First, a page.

This novel will repeatedly challenge your point of view. Armed with mind links, prostheses and mechanical extensions, multiple personalities, virtual reality, artificial intelligence, self-regenerating spaceships and gene-resurrected vampires, the
humans in the book often feel more alien and inscrutable than the mysterious structure they are sent to investigate - in particular because the main character and narrator is, himself, incapable of true empathy. On the other side is Rorschach, the mysterious living ship swimming in magnetic fields, whose drones are more powerful and intelligent than any human while, at the same time, completely lacking any sense of self.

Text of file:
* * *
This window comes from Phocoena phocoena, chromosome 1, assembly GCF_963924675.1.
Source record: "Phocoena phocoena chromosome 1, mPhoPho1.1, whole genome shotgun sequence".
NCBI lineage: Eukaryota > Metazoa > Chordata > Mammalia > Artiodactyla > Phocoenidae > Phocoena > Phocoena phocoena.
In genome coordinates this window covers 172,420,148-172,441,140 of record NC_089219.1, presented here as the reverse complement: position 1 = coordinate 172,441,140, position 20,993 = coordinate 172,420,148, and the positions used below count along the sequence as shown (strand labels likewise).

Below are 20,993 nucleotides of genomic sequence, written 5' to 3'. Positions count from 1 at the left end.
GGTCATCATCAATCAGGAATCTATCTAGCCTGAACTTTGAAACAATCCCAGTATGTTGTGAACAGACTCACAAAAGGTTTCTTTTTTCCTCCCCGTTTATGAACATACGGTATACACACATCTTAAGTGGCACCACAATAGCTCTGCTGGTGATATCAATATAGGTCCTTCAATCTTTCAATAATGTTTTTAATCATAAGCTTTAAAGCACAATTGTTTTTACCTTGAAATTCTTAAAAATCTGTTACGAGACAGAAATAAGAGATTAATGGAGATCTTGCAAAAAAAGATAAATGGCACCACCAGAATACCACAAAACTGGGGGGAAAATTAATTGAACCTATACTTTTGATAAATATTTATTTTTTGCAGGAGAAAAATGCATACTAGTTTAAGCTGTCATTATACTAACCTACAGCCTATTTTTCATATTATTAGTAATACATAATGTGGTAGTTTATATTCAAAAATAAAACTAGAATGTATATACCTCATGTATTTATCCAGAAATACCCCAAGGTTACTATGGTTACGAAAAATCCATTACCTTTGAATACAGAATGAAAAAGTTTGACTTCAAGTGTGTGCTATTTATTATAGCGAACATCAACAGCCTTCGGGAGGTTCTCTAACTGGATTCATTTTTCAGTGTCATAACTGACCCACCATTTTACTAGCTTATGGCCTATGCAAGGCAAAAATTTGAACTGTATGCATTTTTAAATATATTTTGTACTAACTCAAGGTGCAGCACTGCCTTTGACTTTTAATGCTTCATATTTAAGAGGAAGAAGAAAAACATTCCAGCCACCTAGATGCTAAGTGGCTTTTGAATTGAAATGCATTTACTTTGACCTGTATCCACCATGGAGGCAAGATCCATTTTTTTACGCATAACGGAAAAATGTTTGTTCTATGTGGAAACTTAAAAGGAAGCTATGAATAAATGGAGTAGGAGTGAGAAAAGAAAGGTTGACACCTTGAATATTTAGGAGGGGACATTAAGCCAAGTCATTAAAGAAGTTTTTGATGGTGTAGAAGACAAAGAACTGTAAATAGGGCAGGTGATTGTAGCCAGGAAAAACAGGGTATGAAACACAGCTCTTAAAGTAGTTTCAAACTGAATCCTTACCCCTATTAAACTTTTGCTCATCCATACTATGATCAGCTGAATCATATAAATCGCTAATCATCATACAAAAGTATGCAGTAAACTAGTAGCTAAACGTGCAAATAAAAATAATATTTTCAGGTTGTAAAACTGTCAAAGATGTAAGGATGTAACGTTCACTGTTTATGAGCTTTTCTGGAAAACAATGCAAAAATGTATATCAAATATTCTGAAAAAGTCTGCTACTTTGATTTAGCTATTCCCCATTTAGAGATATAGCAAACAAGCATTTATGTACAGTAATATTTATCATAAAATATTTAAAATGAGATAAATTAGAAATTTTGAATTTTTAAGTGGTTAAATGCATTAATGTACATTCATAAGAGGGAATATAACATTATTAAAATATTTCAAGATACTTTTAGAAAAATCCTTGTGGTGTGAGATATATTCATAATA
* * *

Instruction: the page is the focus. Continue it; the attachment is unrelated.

Reminding at the beginning of the man versus alien struggle of Clarke's Rendezvous with Rama, one slowly realizes that the real battle in Blindsight is between sentience and intelligence, the conscious and the unconscious, until -in a peculiar, unexpected twist- you understand that the real threat to the human race does not come from outside...
This book presents a very powerful thesis -and several smaller- wrapped up as one of the most interesting sci-fi novels of the decade. It requires the reader to know its basic science and sci-fi tropes and, in particular, to pay attention to everything, because details are fundamental and skipping something will result in wrong conclusions - a theme that echoes the path of the main character, Siri Keeton, professional observer and 'chinese box'.
That is not to say that I agree, completely or in part, with the underlying message of the novel: that is beyond the point. Sci-fi is at its finest when it provides new ideas and paradigms as well as good writing, and Blindsight is certainly a high example of that.